All the talk about Greece and the European Union (EU) of late has reminded me of my vehement dislike of monetary unions such as the EU. Sure there could be many benefits to having a monetary union provided one could be implemented effectively but to implement an effective monetary union is akin to implementing a utopian society – an endeavour that is doomed to fail!
Like the concept of a utopia, a monetary union such as the EU is supposed to provide its constituents with an environment where everyone can thrive; a pact where people can live, work, and operate internationally without the frictional cost that usually comes with cross border dealings. In effect, a monetary union is like the amalgamation of all the constituent countries to form one big united country where people and businesses of the constituent countries are free to move and operate anywhere within the union as though they are moving and operating within the same country.
However, the benefits of a monetary union are not without their costs. In particular, one of the most significant costs of a monetary union is that each country gives up their control of monetary policy to a central body within the union. While this is a necessary requirement for a monetary union, without which parity in the common currency between the constituent countries cannot be attained, it also severely limits the tools available to each country for the management of their economy.
If the monetary union is effective, this is arguably not a problem. However, for a monetary union to be effective, a number of conditions must be satisfied, as put forward by Robert Mundell in the 1960s – trade integration, similarities in industrial sectors, and flexibility and mobility. Put simply, the countries in a monetary union needs to be more or less equal so that the effects of any shocks or stimulus to the union has the same impact on all countries in the union. However, given the deep-rooted inherent differences between countries, satisfying these conditions required of an effective monetary union is extremely difficult, if not impossible.
Considering the above, it is not surprising that the EU, or rather parts of the EU, is struggling to recover from recent economic crises. Fundamentally, the issue is that the inherent differences between the countries in the EU are making it difficult for the conditions of an effective monetary union to be satisfied. And given individual countries no longer have access to their own monetary policy to influence their economy, they are reliant on the European Central Bank’s (ECB) monetary policy to drive changes in their economy. However, given the differences in each country, the effect of the ECB’s monetary policy on each country will be different. As such, some countries will gain and some will lose from any monetary policy stance that the ECB adopts – and at this moment in time, Greece appears to have everything to lose and nothing to gain from the monetary policy stance of the ECB.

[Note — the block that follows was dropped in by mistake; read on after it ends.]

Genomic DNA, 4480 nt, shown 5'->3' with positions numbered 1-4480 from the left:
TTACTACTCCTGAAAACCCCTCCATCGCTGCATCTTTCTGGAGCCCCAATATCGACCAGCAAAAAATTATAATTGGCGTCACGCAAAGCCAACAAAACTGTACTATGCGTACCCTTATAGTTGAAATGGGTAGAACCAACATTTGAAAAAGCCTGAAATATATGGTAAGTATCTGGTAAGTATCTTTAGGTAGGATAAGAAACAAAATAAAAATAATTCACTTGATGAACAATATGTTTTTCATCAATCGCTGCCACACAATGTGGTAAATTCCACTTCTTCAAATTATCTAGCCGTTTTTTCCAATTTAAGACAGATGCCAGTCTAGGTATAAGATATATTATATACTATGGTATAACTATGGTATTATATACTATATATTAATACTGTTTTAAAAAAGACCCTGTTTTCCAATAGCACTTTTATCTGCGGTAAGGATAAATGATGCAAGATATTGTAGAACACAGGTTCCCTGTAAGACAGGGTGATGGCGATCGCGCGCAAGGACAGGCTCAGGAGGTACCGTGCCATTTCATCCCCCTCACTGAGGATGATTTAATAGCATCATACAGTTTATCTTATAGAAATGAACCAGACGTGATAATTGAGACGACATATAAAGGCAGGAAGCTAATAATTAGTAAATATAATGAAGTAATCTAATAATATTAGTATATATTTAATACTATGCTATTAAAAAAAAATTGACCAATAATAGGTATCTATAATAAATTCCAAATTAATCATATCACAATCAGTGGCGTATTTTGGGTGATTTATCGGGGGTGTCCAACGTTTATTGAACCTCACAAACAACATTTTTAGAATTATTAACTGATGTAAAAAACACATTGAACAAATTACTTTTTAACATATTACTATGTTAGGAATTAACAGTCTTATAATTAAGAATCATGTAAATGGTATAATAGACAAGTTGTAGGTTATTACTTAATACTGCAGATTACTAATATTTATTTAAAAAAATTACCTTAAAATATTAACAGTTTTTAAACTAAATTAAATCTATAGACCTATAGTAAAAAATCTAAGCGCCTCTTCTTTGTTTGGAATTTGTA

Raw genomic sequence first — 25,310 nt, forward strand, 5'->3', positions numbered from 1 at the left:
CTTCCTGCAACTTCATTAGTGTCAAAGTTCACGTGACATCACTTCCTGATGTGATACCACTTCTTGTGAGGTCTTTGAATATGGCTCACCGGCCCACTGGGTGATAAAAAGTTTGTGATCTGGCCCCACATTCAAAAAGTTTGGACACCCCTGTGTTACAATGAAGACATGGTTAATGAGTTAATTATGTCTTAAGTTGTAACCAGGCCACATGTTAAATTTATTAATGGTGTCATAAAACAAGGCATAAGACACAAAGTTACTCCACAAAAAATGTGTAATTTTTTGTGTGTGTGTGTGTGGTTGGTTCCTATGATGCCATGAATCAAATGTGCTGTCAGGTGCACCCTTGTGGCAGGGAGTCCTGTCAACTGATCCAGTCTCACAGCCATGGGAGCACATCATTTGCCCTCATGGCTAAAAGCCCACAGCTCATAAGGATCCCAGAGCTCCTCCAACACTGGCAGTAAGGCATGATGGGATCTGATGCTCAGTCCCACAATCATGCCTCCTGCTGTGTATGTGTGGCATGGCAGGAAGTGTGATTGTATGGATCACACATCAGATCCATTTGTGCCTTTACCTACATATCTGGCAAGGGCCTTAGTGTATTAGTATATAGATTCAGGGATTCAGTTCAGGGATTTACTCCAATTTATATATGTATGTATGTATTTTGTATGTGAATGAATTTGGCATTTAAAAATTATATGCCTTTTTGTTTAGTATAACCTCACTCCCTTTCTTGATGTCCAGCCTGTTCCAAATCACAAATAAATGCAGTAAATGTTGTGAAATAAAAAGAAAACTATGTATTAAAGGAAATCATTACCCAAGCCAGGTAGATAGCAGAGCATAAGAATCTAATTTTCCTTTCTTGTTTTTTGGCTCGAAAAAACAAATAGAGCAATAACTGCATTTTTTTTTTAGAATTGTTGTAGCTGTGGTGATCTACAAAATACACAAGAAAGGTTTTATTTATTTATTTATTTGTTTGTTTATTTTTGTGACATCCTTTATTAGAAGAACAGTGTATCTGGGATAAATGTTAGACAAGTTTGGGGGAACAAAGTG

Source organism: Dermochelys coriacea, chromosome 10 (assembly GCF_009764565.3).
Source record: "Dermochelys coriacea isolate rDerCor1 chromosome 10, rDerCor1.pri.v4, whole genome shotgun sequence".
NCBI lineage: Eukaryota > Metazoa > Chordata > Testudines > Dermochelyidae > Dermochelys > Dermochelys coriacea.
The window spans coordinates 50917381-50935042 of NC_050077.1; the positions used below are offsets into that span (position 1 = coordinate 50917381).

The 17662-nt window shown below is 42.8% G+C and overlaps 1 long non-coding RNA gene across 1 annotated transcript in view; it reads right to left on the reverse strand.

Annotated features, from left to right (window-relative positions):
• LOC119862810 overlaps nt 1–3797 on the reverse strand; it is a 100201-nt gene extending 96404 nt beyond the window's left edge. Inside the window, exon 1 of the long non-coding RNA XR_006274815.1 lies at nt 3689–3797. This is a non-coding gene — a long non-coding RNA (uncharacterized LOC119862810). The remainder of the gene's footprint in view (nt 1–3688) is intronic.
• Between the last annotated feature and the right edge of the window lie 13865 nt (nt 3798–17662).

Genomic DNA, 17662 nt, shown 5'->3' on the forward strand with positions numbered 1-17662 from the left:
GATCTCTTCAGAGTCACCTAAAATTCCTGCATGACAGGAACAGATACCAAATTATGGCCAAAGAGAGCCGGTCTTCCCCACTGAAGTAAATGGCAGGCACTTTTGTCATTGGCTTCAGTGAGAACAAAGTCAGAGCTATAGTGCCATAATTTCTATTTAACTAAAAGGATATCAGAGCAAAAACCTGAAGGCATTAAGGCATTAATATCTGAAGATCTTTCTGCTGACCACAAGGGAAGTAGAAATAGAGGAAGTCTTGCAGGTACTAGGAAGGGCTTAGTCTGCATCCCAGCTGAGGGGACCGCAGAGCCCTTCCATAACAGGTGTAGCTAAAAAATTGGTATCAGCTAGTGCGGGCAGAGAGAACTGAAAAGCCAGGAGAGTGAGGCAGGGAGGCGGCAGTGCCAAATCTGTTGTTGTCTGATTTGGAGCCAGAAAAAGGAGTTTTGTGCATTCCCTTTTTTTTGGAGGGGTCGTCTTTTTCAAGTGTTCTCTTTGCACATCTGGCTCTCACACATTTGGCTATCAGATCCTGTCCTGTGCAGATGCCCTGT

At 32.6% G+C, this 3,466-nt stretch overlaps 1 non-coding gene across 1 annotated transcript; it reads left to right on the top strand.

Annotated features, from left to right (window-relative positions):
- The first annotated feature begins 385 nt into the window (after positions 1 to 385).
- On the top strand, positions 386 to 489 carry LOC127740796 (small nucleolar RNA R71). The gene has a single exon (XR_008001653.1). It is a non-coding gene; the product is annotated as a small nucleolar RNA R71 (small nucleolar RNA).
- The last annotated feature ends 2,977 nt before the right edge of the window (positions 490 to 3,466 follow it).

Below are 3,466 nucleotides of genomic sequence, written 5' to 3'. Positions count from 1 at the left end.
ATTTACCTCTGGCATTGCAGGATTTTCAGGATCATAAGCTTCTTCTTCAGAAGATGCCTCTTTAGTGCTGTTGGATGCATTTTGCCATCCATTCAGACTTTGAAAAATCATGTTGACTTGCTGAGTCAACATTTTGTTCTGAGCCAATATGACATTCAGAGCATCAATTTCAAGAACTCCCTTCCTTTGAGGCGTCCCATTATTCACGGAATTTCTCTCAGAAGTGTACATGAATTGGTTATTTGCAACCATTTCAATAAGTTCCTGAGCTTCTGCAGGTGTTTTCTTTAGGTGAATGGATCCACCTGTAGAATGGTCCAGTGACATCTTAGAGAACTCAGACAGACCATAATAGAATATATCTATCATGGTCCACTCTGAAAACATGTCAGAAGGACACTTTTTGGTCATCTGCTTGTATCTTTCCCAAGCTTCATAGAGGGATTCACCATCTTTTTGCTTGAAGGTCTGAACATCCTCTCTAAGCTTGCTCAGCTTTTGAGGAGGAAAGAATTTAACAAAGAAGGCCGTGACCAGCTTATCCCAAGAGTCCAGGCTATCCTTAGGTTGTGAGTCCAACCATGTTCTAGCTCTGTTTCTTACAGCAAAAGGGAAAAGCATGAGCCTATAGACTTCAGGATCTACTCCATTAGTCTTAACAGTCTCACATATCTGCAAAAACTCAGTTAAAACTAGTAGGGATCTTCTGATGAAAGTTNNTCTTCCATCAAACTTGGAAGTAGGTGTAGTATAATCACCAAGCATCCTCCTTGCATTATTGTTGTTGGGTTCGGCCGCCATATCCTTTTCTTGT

However, all is not lost with for Greece. While it does not have access to monetary policy to dig itself out of its hole, it still has some levers such as fiscal policy to influence its economy. The question is how far is Greece willing to go with its fiscal policy to influence its economy? Judging by its resistance to its creditors’ demands, which are effectively demands on Greece to alter its fiscal policy, the answer is likely not very far.
So, what does all this mean? It goes back to my earlier point that trying to implement an effective monetary union is akin to trying to implement a utopian society – an endeavour that is doomed to fail! If you ask me, I’d rather have the ability to influence my economy as I see fit than to have my hands tied behind my back for the opportunity to get a piece of the largely illusory benefits of an idealistic monetary union.